So fighting each other + lightskinned ethnic minorities resulted in not a unifying whiteness but a hierarchy of whiteness. Germans could claim to be whiter than the French, French could claim to be whiter than the Spanish, everybody claimed to be whiter than the Jews. And that hierachy of whiteness was used of course to justify violence. We measured each others legs and skulls and fingers trying to determine who was the most white and thus deserved to rule Europe. All of this led up to a big genocide in the 1940s as you probably know. 

And now 

In Europe, we don’t really talk about the hierarchy of whiteness anymore because that’s embarrassing after the Nazi’s. But the hierarchy of whiteness is still a very big part of Europe’s racist mindset and the way racist in Europe functions. 

This can confuse Americans, be they racists or figthing racism, because they expect to be supporting/fighting a unifying white purity myth and instead they meet this far more layered concept of whiteness: a racism that can target groups Americans would consider white. It’s a layeredness that allows for a sudden revival of racism against Poles in the 21st century because old symbolism about Slavic people can be tapped into. But it’s a racism that has very little to do with our national flags. I could go on naming examples but you get the idea.    

So if you’re looking at Europe from US (or the other way round) and don’t understand something really weird racism and white supremacy seems to do, it’s quite likely that it’s because there’s a different construct of whiteness at play. 

I’ve moved!

dc meme







Click here to find out why these questions help you.

This is so important!

I never know what to ask and end up looking like a fool cause I don’t have a question prepared.

Don’t be me.

Oooh yes these are good

Asking those questions got me my job!

gotta keep this in mind now


[text: So your friend has a chronic illness or disability…]



  • expect them to be able to go out on a whim
  • expect them to have lives just like yours
  • expect them to always be available
  • demand details of their illness that they haven’t volunteered, ask them nicely and don’t badger
  • offer help or assistance to make yourself feel like a better person
  • act as though the disease is catching, repugnant, or disgusting
  • challenge them to do things they have already told you were impossible
  • baby them or treat them as though they’re less competent mentally
  • tell other people about their illness(es)
  • suggest cures/treatments/holistic practices (since, you know, they probably have already tried it)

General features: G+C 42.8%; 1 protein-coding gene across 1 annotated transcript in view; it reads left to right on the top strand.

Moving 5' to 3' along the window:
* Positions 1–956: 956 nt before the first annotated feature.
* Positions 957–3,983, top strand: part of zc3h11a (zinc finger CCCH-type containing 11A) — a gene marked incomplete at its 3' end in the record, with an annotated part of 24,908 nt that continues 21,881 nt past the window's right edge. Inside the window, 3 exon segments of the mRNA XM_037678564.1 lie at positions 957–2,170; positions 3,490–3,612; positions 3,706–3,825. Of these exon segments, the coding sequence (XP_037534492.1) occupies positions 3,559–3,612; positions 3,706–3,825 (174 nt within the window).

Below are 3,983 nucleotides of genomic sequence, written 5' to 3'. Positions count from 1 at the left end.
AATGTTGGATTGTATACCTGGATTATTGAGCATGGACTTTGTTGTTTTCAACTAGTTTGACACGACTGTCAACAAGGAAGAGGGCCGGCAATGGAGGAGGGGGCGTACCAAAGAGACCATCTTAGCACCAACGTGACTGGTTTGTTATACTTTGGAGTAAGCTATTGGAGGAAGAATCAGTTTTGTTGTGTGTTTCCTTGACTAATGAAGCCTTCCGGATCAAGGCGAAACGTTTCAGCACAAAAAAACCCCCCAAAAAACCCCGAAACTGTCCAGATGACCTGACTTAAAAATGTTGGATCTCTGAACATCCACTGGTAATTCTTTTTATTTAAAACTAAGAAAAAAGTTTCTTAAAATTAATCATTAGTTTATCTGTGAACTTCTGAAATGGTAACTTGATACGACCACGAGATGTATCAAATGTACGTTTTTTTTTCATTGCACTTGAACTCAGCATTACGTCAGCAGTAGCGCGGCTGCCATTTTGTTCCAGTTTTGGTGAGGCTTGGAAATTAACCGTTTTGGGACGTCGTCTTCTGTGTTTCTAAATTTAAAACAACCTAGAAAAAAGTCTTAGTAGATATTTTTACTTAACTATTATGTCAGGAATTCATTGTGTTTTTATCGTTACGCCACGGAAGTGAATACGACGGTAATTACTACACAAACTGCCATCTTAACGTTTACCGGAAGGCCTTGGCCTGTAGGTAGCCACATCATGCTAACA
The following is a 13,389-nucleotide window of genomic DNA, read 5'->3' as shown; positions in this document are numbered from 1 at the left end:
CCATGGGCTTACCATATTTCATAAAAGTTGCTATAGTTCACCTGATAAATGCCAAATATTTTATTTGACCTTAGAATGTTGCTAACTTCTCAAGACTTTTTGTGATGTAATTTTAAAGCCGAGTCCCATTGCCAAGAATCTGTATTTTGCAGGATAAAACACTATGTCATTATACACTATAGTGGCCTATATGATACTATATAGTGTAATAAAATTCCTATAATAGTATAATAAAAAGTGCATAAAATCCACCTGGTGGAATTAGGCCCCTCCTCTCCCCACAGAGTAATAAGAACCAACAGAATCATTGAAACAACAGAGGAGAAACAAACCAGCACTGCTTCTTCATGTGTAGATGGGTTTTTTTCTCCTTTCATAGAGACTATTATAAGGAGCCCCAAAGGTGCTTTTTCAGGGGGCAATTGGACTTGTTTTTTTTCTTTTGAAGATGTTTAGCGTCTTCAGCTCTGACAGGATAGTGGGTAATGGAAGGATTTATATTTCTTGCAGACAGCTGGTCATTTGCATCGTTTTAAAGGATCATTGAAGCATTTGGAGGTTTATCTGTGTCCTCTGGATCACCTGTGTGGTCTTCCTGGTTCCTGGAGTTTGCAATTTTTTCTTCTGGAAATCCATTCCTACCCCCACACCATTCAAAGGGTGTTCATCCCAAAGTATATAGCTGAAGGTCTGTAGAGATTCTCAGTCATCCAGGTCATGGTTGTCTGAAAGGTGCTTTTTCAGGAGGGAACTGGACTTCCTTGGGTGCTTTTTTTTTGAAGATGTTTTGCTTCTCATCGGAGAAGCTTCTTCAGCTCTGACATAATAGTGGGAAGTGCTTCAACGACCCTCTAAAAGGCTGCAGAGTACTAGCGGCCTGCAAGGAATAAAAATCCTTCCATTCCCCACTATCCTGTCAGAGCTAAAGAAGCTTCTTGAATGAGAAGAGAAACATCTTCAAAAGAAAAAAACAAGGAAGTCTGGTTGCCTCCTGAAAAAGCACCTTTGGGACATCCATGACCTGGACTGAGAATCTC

• Try to relate their problem to your experience - your sprained ankle is nothing like chronic pain, your bout with stomach flu is nothing like IBS, your inability to focus before coffee is nothing like the mental fog that comes with illnesses like fibromyalgia or MS
  • ever, ever, ever accuse them of faking. ever.


  • understand that some chronic illnesses have good days and bad days, and that there’s no way to predict what’ll happen
  • be supportive and understand their limitations
  • ask about dietary or physical restrictions if you are making plans with them
  • ask about anything that might make things worse for them, and take it into account
  • tell them that if they need to tell you they can’t do something that you won’t be angry at them for not being able to, and don’t be passive-aggressive about it
  • remember that they are a person, not an illness
  • listen to them, ask them questions if you don’t understand something, and remember what they say

I’m sure I’m forgetting something, but this seems like a decent start. Please add your own.

I've moved!

The Great Batgirl Volume One Graphics Spree can be found at the above link.

I've moved!

The Great Dick Grayson Graphics Spree can be found at the link above.




The Christian Movement for Life, aka, MOVE

  • a pro-green, vegan, anti-technology group
  • living in a house in West Philadelphia
  • BOMBED by the Philly PD, from the air, on May 13, 1985
  • YES, 1985!!!
  • the city killed 11 people (5 children), burned down 65 homes in a Black, middle-class, West Philly neighborhood, and caused $50,000,000.00 damage - all to “evict” the group and recover two shotguns
  • You know of Mumia Abu-Jamal (3rd photo from bottom) but did you know he was affiliated with MOVE?
  • Ramona Africa (2nd photo from bottom) and one child survived
  • MOVE leader John Africa was murdered that day

This was not the ONLY time an American city was bombed, btw. The first time, it was ALSO whites bombing Black people (Tulsa, Oklahoma, 1921).

And you want to talk about TERRORISM??? 

And what else don’t you know about your country and it’s treatment of Black people?

Get to Googling… AND Youtubing…

There’s a PBS documentary that can be watched on Netflix about this.

How to Go to College for Free: The Best Open Classes for Writers (Fall 2014)


Massively Open Online Courses are the new vogue way to take control of your education and your career, and it’s the best thing. Higher education should be a right, but many of us can’t afford or can’t even access modern college courses. Anyone with conviction and a few extra hours a week can get themselves a college education from some of the best teachers in the world. You can even put finished courses on your resume. Just a few colleges that offer free online courses: MITBoston UniversityDartmouthCornellUniversity of TokyoHarvardYale University, and the University of Geneva - and that’s barely scratching the surface.